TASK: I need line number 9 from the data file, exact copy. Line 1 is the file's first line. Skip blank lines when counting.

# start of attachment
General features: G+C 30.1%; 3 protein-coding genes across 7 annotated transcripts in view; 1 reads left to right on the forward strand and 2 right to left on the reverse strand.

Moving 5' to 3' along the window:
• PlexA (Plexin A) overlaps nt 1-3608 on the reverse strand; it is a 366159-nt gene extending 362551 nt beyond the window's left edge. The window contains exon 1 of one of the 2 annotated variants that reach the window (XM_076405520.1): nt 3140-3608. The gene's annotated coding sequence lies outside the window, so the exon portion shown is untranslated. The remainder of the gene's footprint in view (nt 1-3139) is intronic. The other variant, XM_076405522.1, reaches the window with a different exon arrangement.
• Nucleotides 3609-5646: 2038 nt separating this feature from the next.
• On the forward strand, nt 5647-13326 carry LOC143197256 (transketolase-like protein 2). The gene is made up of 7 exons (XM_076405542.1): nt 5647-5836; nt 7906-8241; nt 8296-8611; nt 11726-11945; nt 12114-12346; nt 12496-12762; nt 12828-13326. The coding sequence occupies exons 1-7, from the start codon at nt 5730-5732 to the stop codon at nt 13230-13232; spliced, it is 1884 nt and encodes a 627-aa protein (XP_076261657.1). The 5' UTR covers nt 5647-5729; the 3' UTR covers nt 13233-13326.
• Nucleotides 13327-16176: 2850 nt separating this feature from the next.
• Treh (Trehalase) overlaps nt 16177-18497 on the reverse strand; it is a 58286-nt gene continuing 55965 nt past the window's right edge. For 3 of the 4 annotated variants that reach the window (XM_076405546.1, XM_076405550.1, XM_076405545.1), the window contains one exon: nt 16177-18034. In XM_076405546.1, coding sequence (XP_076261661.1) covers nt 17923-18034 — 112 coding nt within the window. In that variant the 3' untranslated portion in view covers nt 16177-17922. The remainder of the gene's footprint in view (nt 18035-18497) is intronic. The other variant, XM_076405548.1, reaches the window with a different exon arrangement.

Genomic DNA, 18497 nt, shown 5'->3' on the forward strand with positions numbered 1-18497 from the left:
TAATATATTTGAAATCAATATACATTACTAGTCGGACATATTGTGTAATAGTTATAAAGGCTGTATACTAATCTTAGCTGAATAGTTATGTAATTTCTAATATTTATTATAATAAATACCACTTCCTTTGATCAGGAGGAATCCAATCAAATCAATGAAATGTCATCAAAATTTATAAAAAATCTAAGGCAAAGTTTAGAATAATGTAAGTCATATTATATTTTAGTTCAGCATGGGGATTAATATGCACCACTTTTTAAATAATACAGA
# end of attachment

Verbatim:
TAATATATTTGAAATCAATATACATTACTAGTCGGACATATTGTGTAATAGTTATAAAGGCTGTATACTAATCTTAGCTGAATAGTTATGTAATTTCTAATATTTATTATAATAAATACCACTTCCTTTGATCAGGAGGAATCCAATCAAATCAATGAAATGTCATCAAAATTTATAAAAAATCTAAGGCAAAGTTTAGAATAATGTAAGTCATATTATATTTTAGTTCAGCATGGGGATTAATATGCACCACTTTTTAAATAATACAGA